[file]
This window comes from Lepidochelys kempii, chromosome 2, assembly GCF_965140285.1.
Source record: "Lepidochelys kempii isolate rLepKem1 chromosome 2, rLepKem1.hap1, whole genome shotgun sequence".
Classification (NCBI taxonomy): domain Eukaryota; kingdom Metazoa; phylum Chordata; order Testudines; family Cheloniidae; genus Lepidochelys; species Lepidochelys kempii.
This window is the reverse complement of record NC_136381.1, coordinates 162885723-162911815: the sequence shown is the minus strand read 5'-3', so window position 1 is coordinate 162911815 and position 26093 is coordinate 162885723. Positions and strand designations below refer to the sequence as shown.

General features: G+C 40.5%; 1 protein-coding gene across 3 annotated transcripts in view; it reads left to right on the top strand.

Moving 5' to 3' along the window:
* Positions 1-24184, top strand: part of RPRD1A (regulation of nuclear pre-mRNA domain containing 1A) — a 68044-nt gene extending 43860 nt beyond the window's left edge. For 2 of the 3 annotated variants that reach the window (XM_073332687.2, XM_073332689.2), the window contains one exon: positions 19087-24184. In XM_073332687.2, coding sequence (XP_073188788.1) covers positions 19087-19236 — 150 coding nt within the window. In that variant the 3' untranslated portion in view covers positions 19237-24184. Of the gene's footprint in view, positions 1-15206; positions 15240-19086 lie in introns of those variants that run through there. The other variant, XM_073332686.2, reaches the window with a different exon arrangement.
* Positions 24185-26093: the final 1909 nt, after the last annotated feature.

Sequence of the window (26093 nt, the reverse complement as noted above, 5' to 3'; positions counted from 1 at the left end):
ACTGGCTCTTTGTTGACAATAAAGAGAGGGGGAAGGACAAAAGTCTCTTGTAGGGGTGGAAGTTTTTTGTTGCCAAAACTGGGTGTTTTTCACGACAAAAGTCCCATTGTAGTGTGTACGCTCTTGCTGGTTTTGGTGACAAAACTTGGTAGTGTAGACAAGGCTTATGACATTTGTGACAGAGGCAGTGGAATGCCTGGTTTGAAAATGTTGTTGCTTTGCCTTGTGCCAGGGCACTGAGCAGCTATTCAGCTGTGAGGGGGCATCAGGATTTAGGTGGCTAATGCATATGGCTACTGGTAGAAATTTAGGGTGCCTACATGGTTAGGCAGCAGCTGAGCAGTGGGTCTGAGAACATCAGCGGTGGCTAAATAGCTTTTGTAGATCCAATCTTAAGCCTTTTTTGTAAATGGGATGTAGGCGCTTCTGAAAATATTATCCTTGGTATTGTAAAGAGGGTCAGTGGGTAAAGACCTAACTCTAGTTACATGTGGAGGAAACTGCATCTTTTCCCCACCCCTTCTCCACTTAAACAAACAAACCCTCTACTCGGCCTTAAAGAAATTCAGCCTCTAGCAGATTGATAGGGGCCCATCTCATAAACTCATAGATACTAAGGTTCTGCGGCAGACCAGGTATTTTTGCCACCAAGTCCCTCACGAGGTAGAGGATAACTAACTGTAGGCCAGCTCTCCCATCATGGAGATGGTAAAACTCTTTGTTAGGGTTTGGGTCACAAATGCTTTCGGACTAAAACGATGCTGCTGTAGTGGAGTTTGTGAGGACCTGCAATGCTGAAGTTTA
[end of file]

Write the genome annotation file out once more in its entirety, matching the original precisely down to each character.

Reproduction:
This window comes from Lepidochelys kempii, chromosome 2, assembly GCF_965140285.1.
Source record: "Lepidochelys kempii isolate rLepKem1 chromosome 2, rLepKem1.hap1, whole genome shotgun sequence".
Classification (NCBI taxonomy): domain Eukaryota; kingdom Metazoa; phylum Chordata; order Testudines; family Cheloniidae; genus Lepidochelys; species Lepidochelys kempii.
This window is the reverse complement of record NC_136381.1, coordinates 162885723-162911815: the sequence shown is the minus strand read 5'-3', so window position 1 is coordinate 162911815 and position 26093 is coordinate 162885723. Positions and strand designations below refer to the sequence as shown.

General features: G+C 40.5%; 1 protein-coding gene across 3 annotated transcripts in view; it reads left to right on the top strand.

Moving 5' to 3' along the window:
* Positions 1-24184, top strand: part of RPRD1A (regulation of nuclear pre-mRNA domain containing 1A) — a 68044-nt gene extending 43860 nt beyond the window's left edge. For 2 of the 3 annotated variants that reach the window (XM_073332687.2, XM_073332689.2), the window contains one exon: positions 19087-24184. In XM_073332687.2, coding sequence (XP_073188788.1) covers positions 19087-19236 — 150 coding nt within the window. In that variant the 3' untranslated portion in view covers positions 19237-24184. Of the gene's footprint in view, positions 1-15206; positions 15240-19086 lie in introns of those variants that run through there. The other variant, XM_073332686.2, reaches the window with a different exon arrangement.
* Positions 24185-26093: the final 1909 nt, after the last annotated feature.

Sequence of the window (26093 nt, the reverse complement as noted above, 5' to 3'; positions counted from 1 at the left end):
ACTGGCTCTTTGTTGACAATAAAGAGAGGGGGAAGGACAAAAGTCTCTTGTAGGGGTGGAAGTTTTTTGTTGCCAAAACTGGGTGTTTTTCACGACAAAAGTCCCATTGTAGTGTGTACGCTCTTGCTGGTTTTGGTGACAAAACTTGGTAGTGTAGACAAGGCTTATGACATTTGTGACAGAGGCAGTGGAATGCCTGGTTTGAAAATGTTGTTGCTTTGCCTTGTGCCAGGGCACTGAGCAGCTATTCAGCTGTGAGGGGGCATCAGGATTTAGGTGGCTAATGCATATGGCTACTGGTAGAAATTTAGGGTGCCTACATGGTTAGGCAGCAGCTGAGCAGTGGGTCTGAGAACATCAGCGGTGGCTAAATAGCTTTTGTAGATCCAATCTTAAGCCTTTTTTGTAAATGGGATGTAGGCGCTTCTGAAAATATTATCCTTGGTATTGTAAAGAGGGTCAGTGGGTAAAGACCTAACTCTAGTTACATGTGGAGGAAACTGCATCTTTTCCCCACCCCTTCTCCACTTAAACAAACAAACCCTCTACTCGGCCTTAAAGAAATTCAGCCTCTAGCAGATTGATAGGGGCCCATCTCATAAACTCATAGATACTAAGGTTCTGCGGCAGACCAGGTATTTTTGCCACCAAGTCCCTCACGAGGTAGAGGATAACTAACTGTAGGCCAGCTCTCCCATCATGGAGATGGTAAAACTCTTTGTTAGGGTTTGGGTCACAAATGCTTTCGGACTAAAACGATGCTGCTGTAGTGGAGTTTGTGAGGACCTGCAATGCTGAAGTTTA